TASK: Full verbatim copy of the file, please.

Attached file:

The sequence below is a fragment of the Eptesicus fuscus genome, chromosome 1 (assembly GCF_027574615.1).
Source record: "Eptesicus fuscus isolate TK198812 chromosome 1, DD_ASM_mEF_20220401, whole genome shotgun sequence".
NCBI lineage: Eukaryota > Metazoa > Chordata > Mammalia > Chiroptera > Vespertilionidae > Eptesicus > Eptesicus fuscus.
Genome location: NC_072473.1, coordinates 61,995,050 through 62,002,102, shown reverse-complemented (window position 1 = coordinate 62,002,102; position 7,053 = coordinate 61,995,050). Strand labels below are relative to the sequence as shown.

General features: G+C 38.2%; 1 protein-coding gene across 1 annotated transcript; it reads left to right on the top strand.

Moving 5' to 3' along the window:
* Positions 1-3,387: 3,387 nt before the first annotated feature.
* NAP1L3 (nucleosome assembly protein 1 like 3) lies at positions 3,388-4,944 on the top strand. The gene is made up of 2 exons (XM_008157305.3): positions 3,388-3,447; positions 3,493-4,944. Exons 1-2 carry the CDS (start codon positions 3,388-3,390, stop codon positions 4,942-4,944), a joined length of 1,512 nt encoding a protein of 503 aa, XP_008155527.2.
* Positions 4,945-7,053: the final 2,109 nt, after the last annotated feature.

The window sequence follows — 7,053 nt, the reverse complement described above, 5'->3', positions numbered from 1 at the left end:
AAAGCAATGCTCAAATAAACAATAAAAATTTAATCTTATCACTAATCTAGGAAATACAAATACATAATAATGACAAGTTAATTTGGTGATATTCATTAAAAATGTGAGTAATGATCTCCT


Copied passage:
The sequence below is a fragment of the Eptesicus fuscus genome, chromosome 1 (assembly GCF_027574615.1).
Source record: "Eptesicus fuscus isolate TK198812 chromosome 1, DD_ASM_mEF_20220401, whole genome shotgun sequence".
NCBI lineage: Eukaryota > Metazoa > Chordata > Mammalia > Chiroptera > Vespertilionidae > Eptesicus > Eptesicus fuscus.
Genome location: NC_072473.1, coordinates 61,995,050 through 62,002,102, shown reverse-complemented (window position 1 = coordinate 62,002,102; position 7,053 = coordinate 61,995,050). Strand labels below are relative to the sequence as shown.

General features: G+C 38.2%; 1 protein-coding gene across 1 annotated transcript; it reads left to right on the top strand.

Moving 5' to 3' along the window:
* Positions 1-3,387: 3,387 nt before the first annotated feature.
* NAP1L3 (nucleosome assembly protein 1 like 3) lies at positions 3,388-4,944 on the top strand. The gene is made up of 2 exons (XM_008157305.3): positions 3,388-3,447; positions 3,493-4,944. Exons 1-2 carry the CDS (start codon positions 3,388-3,390, stop codon positions 4,942-4,944), a joined length of 1,512 nt encoding a protein of 503 aa, XP_008155527.2.
* Positions 4,945-7,053: the final 2,109 nt, after the last annotated feature.

The window sequence follows — 7,053 nt, the reverse complement described above, 5'->3', positions numbered from 1 at the left end:
AAAGCAATGCTCAAATAAACAATAAAAATTTAATCTTATCACTAATCTAGGAAATACAAATACATAATAATGACAAGTTAATTTGGTGATATTCATTAAAAATGTGAGTAATGATCTCCT